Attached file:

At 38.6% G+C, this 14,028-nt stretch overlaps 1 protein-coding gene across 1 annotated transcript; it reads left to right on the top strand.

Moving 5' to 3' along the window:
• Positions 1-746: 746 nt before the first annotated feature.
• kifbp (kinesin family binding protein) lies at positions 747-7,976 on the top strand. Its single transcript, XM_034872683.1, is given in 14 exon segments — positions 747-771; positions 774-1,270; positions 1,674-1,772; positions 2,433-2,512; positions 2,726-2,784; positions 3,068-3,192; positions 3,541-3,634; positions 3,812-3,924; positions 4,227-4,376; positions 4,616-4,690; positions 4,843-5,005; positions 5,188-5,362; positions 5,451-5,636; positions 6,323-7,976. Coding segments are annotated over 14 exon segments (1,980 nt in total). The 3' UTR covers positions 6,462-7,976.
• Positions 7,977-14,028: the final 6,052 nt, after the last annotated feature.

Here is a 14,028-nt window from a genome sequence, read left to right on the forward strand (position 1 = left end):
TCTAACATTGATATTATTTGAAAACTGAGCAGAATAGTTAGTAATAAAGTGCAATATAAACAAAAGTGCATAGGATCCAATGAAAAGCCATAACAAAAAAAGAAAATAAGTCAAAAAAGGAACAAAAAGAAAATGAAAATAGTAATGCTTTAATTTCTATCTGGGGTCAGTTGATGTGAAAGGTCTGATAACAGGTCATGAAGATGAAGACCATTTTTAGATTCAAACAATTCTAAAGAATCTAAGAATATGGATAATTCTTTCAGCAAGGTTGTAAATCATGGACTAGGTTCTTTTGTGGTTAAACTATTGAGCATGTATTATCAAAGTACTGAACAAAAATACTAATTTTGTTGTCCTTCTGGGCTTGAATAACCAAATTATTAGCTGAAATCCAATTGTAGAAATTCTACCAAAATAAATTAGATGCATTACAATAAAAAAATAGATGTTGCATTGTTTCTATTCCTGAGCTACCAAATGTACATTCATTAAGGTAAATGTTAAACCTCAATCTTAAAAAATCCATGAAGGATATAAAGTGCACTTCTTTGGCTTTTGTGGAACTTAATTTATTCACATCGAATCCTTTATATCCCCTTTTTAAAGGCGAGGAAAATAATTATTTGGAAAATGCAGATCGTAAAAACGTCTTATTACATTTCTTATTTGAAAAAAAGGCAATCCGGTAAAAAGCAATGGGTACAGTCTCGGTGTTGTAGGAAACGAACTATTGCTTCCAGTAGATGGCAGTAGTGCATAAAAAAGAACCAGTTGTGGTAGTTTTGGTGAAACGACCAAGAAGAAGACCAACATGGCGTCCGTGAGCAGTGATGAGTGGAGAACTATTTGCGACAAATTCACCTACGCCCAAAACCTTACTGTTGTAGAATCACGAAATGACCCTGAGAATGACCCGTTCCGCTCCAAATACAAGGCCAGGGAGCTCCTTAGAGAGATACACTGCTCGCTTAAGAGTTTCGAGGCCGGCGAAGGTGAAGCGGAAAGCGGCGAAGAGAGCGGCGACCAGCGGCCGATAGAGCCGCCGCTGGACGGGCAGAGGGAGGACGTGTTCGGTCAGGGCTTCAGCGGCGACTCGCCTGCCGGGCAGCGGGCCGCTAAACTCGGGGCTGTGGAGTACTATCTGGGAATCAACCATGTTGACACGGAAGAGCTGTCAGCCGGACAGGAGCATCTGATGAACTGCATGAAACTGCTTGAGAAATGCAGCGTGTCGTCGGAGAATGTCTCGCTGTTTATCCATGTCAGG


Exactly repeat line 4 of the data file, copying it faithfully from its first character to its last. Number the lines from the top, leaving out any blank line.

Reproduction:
• kifbp (kinesin family binding protein) lies at positions 747-7,976 on the top strand. Its single transcript, XM_034872683.1, is given in 14 exon segments — positions 747-771; positions 774-1,270; positions 1,674-1,772; positions 2,433-2,512; positions 2,726-2,784; positions 3,068-3,192; positions 3,541-3,634; positions 3,812-3,924; positions 4,227-4,376; positions 4,616-4,690; positions 4,843-5,005; positions 5,188-5,362; positions 5,451-5,636; positions 6,323-7,976. Coding segments are annotated over 14 exon segments (1,980 nt in total). The 3' UTR covers positions 6,462-7,976.